CPET is a noninvasive test that uses electrocardiography (ECG), a blood pressure cuff, and a pulse oximeter to assess heart and lung performance at rest or during exercise. The ECG during CPET can detect exercise-induced heart rhythm problems, including ST-T-wave abnormalities.
The ST segment is the flat line in an ECG that occurs between the end of the S-wave, the final step of ventricle contraction, and the start of the T-wave, when the ventricles relax.
Whether CPET and exercise-induced ECG changes such as ST-T wave abnormalities could be used to predict outcomes in PAH patients remains unknown.
To fill this knowledge gap, a team of researchers in the U.S. looked back at clinical records of 155 children and adults with PAH who underwent CPET at a single pulmonary hypertension center between 2012 and 2019.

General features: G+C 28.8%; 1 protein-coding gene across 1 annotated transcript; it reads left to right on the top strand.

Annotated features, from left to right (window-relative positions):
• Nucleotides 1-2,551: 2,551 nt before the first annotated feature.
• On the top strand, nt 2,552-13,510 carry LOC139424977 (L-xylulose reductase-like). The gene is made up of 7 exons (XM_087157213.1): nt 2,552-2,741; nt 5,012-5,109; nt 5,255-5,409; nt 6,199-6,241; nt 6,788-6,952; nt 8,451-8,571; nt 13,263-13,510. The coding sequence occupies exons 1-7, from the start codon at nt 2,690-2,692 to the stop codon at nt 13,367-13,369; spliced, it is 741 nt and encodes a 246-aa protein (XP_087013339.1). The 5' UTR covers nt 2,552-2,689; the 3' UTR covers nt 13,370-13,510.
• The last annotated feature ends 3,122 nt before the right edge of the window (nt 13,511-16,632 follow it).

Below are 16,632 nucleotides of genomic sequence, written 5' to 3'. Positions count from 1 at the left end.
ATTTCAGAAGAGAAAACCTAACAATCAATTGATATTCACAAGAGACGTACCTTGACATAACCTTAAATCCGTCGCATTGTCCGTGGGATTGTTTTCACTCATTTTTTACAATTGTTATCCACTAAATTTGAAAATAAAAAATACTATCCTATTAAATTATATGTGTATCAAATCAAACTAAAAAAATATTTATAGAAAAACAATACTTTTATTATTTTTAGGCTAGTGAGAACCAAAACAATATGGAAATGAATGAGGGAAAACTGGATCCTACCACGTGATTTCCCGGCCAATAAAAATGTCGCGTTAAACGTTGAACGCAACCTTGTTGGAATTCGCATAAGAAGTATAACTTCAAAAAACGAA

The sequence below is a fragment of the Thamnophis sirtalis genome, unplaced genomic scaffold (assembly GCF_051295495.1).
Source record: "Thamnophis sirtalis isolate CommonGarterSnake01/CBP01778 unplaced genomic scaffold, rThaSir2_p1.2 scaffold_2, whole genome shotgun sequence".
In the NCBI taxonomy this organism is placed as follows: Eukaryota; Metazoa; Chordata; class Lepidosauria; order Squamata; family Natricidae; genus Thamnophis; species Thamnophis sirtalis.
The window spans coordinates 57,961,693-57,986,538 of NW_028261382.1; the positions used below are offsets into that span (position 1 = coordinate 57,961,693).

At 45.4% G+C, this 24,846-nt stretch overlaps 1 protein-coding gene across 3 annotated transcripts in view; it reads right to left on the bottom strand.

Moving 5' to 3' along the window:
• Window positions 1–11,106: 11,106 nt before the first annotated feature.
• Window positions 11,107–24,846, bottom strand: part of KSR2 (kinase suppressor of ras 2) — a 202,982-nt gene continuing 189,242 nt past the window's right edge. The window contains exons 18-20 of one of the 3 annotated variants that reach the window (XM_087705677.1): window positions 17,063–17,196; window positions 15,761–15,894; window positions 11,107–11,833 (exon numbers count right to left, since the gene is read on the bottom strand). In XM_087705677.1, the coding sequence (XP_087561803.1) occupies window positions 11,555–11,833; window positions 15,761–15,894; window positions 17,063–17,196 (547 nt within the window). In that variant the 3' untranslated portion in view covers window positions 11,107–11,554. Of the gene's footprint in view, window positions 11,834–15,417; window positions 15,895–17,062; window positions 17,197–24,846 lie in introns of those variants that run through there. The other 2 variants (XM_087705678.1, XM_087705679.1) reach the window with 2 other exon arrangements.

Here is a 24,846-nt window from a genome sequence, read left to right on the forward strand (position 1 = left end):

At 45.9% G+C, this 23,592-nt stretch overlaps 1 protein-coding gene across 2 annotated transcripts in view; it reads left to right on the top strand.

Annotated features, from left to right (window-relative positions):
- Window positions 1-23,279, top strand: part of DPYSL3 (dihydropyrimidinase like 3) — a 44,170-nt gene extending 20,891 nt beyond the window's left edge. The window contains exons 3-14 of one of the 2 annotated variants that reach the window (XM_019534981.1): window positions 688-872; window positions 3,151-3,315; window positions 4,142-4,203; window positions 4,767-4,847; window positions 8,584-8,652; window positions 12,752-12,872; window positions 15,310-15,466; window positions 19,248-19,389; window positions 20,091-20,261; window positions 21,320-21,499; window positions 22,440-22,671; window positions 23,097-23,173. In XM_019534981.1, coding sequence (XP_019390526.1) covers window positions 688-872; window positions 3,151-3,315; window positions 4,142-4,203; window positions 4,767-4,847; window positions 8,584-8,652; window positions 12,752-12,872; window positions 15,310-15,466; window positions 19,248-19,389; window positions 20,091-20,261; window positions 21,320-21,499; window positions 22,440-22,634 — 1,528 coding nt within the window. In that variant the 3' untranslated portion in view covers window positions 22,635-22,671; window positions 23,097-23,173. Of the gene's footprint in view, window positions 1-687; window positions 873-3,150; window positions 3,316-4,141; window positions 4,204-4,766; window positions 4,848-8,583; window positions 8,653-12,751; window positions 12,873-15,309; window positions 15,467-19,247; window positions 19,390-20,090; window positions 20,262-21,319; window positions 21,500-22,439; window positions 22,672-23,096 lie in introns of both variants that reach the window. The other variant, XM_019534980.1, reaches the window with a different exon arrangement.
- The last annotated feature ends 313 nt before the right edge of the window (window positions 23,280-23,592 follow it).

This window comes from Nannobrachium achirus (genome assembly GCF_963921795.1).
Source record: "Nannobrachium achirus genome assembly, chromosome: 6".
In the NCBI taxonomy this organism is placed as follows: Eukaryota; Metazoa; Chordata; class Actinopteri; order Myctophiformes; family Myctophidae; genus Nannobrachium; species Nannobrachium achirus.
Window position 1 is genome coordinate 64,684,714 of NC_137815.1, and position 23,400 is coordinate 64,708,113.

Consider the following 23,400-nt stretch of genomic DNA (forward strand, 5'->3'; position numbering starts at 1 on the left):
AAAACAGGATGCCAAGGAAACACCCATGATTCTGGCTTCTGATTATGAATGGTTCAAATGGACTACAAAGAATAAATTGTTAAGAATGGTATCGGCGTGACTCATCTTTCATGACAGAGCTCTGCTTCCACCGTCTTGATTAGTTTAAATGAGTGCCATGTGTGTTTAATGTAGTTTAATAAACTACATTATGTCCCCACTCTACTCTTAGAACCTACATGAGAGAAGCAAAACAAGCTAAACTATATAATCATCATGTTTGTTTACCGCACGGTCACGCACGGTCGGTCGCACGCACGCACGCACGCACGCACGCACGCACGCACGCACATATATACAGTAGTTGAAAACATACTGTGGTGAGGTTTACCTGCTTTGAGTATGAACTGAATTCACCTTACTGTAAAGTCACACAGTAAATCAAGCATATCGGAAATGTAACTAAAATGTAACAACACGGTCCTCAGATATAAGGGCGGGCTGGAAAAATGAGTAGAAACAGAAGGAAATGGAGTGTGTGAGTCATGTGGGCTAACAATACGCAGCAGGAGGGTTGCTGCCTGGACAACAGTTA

The patients’ median age was 19, with a range from 7 to 40 years. Among them, 69% were female individuals; all were followed for a median of five years.
At the researchers’ center, PAH patients older than 7 generally undergo a CPET test every six to 12 months. Given that, “most patients had multiple CPETs done within our time frame,” the team noted.
CPETs were performed while patients were on either a stationary bicycle or a treadmill.
Results may be noninvasive predictor of deterioration in PAH
For outcomes, clinical worsening was defined as severe when patients died or required a lung transplant. It was deemed mild to moderate if they needed PAH medication escalation, hospitalization, shunt creation, or were listed for a lung transplant. Shunt creation is a surgical procedure of the heart that aims to reduce blood pressure. All these events were considered adverse outcomes.